Syndicate content

PPP

Cities and PPPs: I’ve got Ulaanbaatar on my mind

David Lawrence's picture
Photo courtesy of christahasenkopf.com

I recently read a quote by Edward Glaeser, an urban economist, in the latest issue of IFC’s quarterly journal on Public-Private Partnerships (PPPs), which caught my attention:

Statistically, there is a near-perfect correlation between urbanization and prosperity among nations. As a country’s urban population rises by 10 percent, the country’s per capita output increases by 30 percent.

New global poverty estimates confirm China’s leading role in meeting MDGs

David Dollar's picture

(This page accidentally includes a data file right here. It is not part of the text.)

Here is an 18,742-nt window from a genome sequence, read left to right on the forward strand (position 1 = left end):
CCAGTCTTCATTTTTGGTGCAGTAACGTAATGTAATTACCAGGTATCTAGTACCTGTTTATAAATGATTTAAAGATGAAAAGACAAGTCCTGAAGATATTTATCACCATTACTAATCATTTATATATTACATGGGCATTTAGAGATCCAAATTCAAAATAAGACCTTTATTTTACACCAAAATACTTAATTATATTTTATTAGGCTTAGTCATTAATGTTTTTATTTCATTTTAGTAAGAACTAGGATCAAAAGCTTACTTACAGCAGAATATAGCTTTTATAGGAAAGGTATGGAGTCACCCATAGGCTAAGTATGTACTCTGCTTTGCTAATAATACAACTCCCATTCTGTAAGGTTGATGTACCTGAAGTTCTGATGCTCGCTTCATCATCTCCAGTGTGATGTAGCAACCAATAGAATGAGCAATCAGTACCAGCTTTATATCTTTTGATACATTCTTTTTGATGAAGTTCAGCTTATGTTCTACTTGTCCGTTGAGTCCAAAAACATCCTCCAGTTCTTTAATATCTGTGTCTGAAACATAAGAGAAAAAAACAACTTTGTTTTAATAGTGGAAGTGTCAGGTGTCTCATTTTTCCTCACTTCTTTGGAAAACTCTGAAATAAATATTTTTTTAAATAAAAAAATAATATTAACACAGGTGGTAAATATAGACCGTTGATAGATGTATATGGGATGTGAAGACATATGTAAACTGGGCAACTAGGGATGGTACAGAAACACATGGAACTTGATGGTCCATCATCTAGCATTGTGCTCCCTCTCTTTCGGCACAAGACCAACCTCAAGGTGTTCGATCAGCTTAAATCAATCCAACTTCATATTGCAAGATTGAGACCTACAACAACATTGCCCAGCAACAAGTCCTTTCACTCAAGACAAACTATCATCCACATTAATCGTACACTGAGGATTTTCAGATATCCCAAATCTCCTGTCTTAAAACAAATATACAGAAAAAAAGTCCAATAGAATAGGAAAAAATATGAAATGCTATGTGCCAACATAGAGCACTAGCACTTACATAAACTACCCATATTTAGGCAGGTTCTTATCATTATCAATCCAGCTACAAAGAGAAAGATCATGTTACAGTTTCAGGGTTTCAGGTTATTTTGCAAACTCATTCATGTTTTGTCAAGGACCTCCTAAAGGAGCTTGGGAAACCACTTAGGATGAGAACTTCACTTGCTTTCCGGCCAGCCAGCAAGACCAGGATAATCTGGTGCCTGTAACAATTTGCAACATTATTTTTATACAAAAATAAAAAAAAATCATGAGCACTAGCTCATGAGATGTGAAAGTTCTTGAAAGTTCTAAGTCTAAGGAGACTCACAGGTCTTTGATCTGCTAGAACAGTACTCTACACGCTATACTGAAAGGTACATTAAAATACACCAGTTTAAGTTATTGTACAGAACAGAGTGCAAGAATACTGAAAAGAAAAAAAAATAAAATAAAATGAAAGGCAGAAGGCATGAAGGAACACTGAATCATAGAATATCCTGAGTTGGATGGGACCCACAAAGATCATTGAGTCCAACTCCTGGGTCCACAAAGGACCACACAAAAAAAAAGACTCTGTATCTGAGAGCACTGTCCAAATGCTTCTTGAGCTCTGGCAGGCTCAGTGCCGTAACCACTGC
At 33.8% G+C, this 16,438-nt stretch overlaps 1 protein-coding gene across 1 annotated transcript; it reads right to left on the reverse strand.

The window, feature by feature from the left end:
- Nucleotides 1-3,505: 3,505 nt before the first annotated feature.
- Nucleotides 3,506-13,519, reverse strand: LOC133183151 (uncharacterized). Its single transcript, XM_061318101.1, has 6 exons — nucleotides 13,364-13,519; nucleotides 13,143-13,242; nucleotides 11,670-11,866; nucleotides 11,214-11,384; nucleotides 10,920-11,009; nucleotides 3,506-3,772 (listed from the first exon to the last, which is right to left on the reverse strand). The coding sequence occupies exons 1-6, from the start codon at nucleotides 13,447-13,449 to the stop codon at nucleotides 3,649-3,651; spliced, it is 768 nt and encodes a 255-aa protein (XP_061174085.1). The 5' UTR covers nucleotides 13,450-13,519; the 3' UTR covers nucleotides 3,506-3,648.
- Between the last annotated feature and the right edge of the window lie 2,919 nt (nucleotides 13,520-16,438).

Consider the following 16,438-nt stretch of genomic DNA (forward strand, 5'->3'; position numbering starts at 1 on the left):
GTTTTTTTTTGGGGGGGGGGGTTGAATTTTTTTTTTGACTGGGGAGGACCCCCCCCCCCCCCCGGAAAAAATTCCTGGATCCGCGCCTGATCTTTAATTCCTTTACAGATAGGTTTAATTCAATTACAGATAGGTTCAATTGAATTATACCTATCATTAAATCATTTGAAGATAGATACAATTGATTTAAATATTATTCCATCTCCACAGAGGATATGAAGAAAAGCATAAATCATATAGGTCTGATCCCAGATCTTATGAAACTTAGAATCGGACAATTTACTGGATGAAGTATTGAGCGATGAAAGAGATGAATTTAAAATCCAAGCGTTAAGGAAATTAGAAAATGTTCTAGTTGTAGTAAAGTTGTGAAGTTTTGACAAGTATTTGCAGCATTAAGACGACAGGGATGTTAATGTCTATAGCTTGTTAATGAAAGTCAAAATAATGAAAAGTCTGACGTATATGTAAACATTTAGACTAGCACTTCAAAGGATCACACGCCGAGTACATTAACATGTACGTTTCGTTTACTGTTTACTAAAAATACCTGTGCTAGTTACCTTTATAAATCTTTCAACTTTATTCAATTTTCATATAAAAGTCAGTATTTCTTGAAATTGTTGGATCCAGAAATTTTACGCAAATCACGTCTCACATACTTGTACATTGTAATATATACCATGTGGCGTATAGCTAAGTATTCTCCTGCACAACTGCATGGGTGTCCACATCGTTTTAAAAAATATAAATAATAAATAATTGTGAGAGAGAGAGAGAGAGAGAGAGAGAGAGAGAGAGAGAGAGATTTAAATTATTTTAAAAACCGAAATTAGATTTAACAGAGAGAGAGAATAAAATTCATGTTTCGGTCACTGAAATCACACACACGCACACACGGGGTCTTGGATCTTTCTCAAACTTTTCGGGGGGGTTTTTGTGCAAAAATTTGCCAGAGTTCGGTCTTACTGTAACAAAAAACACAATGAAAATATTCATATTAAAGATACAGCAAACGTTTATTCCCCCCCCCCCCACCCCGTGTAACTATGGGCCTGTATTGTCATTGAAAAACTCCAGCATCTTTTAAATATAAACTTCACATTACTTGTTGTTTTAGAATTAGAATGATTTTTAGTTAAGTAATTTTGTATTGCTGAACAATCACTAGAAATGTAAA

The international community has endorsed the Millenium Development Goal of reducing the poverty rate in the developing world by 50% over the 25 years, 1990-2015.  While the target is arbitrary, it is nonetheless important to have a stretch goal like this to challenge us all to make the world a better place.  To measure progress, naturally we need pretty good estimates of global poverty.  The World Bank is the leading bean counter in this exercise.  It just today released new estimates of global poverty that have the potential to illuminate the progress, but also the potential to confuse a lot of people.  The research department of the World Bank has changed its global poverty line from $1 per day to $1.25 per day and has found about 468 million more poor people than it had previously estimated.  About 135 million of these newly found poor are in China.  How does one make sense of these new numbers?  Here are some pointers: